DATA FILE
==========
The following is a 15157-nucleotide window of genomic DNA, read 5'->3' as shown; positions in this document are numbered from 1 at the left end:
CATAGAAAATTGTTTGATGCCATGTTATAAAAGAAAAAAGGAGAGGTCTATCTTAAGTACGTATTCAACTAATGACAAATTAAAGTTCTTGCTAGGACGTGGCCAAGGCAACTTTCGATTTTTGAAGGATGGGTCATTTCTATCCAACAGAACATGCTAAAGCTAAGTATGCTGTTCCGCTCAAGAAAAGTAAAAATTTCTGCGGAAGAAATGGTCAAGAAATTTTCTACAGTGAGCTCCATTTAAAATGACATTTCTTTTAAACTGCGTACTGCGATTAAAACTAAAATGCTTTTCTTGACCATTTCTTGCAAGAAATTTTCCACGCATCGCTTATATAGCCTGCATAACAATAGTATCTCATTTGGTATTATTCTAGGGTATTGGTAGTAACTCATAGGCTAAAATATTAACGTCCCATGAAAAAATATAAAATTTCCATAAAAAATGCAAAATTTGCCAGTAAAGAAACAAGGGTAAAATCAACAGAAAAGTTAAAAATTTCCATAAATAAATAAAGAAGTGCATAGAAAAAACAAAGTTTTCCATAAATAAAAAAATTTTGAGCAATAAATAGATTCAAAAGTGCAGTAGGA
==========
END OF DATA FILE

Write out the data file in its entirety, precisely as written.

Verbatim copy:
The following is a 15157-nucleotide window of genomic DNA, read 5'->3' as shown; positions in this document are numbered from 1 at the left end:
CATAGAAAATTGTTTGATGCCATGTTATAAAAGAAAAAAGGAGAGGTCTATCTTAAGTACGTATTCAACTAATGACAAATTAAAGTTCTTGCTAGGACGTGGCCAAGGCAACTTTCGATTTTTGAAGGATGGGTCATTTCTATCCAACAGAACATGCTAAAGCTAAGTATGCTGTTCCGCTCAAGAAAAGTAAAAATTTCTGCGGAAGAAATGGTCAAGAAATTTTCTACAGTGAGCTCCATTTAAAATGACATTTCTTTTAAACTGCGTACTGCGATTAAAACTAAAATGCTTTTCTTGACCATTTCTTGCAAGAAATTTTCCACGCATCGCTTATATAGCCTGCATAACAATAGTATCTCATTTGGTATTATTCTAGGGTATTGGTAGTAACTCATAGGCTAAAATATTAACGTCCCATGAAAAAATATAAAATTTCCATAAAAAATGCAAAATTTGCCAGTAAAGAAACAAGGGTAAAATCAACAGAAAAGTTAAAAATTTCCATAAATAAATAAAGAAGTGCATAGAAAAAACAAAGTTTTCCATAAATAAAAAAATTTTGAGCAATAAATAGATTCAAAAGTGCAGTAGGA